Thiopurine drugs, such as azathioprine and mercaptopurine, are widely used as immunosuppressants in gastroenterology, dermatology and post-transplant etc. Thiopurine drugs are metabolised by two major pathways — by the enzyme xanthine oxidase and thiopurine S-Methyl-transferase (TPMT). Individual patients vary greatly in susceptibility to the toxic effects of these drugs, due to genetic differences in drug metabolism. TPMT is absent in approximately 1 in 300 people, and around 11% of the population have low activity. Patients who fall into these categories are at risk of severe side-effects. The measurement of TPMT levels at the start of thiopurine therapy allows the dose of thiopurine drugs to be adjusted appropriately for successful treatment.
In addition to TPMT activity detemination, genetic analysis is also carried out. To date more than 20 single-nucleotide polymorphisms (SNP) have been associated with decreased TPMT activity. The most common defects leading to inactivated alleles are G238C mutation in exon 5 (TPMT*2), point mutations in A719G in exon 10 and G460A in exon 7 (TPMT*3A), and an isolated mutation in position A719G (TPMT*3C). These cause rapid degradation of the protein by an ATP dependent proteosome mediated pathway, resulting in loss of catalytic activity of the enzyme.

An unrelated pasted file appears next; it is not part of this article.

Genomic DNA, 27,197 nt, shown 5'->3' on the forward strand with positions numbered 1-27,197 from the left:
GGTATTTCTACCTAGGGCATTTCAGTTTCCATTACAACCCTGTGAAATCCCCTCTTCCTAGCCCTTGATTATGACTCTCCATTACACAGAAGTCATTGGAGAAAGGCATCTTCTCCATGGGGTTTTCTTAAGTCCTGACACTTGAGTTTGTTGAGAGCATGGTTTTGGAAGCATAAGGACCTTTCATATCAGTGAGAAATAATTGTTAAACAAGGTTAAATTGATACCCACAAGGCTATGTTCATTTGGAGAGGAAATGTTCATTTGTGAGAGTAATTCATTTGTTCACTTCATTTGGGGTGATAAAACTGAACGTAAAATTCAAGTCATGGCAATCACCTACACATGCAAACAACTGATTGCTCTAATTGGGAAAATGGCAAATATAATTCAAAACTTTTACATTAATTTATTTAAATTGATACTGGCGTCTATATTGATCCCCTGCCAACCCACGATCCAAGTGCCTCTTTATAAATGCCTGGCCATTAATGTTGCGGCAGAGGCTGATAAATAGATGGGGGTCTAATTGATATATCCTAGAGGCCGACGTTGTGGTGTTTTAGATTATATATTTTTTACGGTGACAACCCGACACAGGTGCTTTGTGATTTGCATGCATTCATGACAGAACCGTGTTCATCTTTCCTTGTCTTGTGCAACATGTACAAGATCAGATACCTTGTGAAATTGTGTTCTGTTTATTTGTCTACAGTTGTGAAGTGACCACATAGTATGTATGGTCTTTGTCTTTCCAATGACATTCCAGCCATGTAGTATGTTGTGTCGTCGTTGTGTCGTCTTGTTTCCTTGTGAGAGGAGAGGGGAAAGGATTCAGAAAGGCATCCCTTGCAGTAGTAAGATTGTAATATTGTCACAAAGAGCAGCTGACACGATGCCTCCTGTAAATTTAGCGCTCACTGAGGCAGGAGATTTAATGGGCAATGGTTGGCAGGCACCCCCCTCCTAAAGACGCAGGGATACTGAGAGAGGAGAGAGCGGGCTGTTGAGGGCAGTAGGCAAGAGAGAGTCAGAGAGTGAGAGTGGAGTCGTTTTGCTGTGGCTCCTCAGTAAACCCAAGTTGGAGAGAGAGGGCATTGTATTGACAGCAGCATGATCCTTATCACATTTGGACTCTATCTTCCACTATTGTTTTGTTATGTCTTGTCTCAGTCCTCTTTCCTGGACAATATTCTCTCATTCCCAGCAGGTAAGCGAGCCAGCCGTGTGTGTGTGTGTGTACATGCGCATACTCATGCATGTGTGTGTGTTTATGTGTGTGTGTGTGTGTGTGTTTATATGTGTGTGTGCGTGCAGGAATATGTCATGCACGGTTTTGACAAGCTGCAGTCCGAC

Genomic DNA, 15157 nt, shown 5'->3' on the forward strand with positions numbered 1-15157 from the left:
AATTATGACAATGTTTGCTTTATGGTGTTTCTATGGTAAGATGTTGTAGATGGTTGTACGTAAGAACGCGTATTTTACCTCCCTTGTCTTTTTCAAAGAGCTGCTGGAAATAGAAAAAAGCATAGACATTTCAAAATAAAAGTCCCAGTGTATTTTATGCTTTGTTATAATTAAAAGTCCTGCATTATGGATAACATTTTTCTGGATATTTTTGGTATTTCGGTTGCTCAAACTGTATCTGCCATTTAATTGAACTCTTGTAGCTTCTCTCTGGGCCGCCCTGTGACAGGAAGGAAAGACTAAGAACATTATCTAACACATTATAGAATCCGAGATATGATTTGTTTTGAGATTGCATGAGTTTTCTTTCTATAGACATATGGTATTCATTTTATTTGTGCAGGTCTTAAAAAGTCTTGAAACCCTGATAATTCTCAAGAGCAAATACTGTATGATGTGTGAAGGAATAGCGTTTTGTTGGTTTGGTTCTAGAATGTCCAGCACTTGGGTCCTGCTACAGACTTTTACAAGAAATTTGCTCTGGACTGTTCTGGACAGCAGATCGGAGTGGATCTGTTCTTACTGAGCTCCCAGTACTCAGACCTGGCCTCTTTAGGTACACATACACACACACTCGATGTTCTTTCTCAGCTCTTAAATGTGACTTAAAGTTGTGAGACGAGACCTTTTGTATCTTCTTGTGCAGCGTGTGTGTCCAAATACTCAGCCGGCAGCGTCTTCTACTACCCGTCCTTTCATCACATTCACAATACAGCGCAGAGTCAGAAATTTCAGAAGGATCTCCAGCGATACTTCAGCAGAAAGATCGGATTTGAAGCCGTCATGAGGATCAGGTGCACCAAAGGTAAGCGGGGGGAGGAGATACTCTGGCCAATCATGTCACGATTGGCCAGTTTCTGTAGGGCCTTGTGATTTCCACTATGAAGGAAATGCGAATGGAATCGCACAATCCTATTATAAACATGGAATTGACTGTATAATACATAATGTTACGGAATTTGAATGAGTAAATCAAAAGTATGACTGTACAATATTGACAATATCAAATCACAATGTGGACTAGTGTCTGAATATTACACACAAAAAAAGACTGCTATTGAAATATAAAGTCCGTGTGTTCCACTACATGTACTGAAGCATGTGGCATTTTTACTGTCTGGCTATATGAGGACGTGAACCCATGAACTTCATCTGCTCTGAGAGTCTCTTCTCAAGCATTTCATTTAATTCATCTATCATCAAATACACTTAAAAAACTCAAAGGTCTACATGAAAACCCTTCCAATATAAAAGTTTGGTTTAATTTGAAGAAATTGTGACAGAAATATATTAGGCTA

Patient should not have had recent blood transfusions (both phenotype and genotype results affected).
TPMT activity should be determined BEFORE starting on thiopurine drugs
Drugs such as aziathioprine have been reported to induce TPMT activity, and sulfasalazines can inhibit TPMT activity.
Renal impairment can cause false elevations in TPMT activity